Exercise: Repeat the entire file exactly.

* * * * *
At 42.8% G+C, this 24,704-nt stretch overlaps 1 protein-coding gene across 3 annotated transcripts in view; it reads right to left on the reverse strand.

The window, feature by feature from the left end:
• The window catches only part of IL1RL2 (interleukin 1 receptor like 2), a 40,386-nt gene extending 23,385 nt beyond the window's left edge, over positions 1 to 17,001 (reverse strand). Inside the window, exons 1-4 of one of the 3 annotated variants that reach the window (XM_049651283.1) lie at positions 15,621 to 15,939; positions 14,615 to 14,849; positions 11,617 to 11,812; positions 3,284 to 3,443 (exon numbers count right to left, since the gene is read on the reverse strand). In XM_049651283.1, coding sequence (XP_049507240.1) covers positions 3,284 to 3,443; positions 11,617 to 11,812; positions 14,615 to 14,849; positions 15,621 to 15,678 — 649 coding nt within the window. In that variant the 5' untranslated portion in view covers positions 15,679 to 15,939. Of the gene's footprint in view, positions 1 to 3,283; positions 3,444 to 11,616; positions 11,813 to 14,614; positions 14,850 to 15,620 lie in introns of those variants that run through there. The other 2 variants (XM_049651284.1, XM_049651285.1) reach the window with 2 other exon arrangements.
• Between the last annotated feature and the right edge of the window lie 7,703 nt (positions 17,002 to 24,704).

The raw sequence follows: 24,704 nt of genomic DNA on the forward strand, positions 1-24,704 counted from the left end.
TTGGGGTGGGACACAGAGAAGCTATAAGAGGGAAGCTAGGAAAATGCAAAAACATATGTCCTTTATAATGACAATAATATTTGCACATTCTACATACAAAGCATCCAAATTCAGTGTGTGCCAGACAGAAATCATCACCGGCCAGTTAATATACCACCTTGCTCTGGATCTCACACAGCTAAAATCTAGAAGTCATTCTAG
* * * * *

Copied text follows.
At 42.8% G+C, this 24,704-nt stretch overlaps 1 protein-coding gene across 3 annotated transcripts in view; it reads right to left on the reverse strand.

The window, feature by feature from the left end:
• The window catches only part of IL1RL2 (interleukin 1 receptor like 2), a 40,386-nt gene extending 23,385 nt beyond the window's left edge, over positions 1 to 17,001 (reverse strand). Inside the window, exons 1-4 of one of the 3 annotated variants that reach the window (XM_049651283.1) lie at positions 15,621 to 15,939; positions 14,615 to 14,849; positions 11,617 to 11,812; positions 3,284 to 3,443 (exon numbers count right to left, since the gene is read on the reverse strand). In XM_049651283.1, coding sequence (XP_049507240.1) covers positions 3,284 to 3,443; positions 11,617 to 11,812; positions 14,615 to 14,849; positions 15,621 to 15,678 — 649 coding nt within the window. In that variant the 5' untranslated portion in view covers positions 15,679 to 15,939. Of the gene's footprint in view, positions 1 to 3,283; positions 3,444 to 11,616; positions 11,813 to 14,614; positions 14,850 to 15,620 lie in introns of those variants that run through there. The other 2 variants (XM_049651284.1, XM_049651285.1) reach the window with 2 other exon arrangements.
• Between the last annotated feature and the right edge of the window lie 7,703 nt (positions 17,002 to 24,704).

The raw sequence follows: 24,704 nt of genomic DNA on the forward strand, positions 1-24,704 counted from the left end.
TTGGGGTGGGACACAGAGAAGCTATAAGAGGGAAGCTAGGAAAATGCAAAAACATATGTCCTTTATAATGACAATAATATTTGCACATTCTACATACAAAGCATCCAAATTCAGTGTGTGCCAGACAGAAATCATCACCGGCCAGTTAATATACCACCTTGCTCTGGATCTCACACAGCTAAAATCTAGAAGTCATTCTAG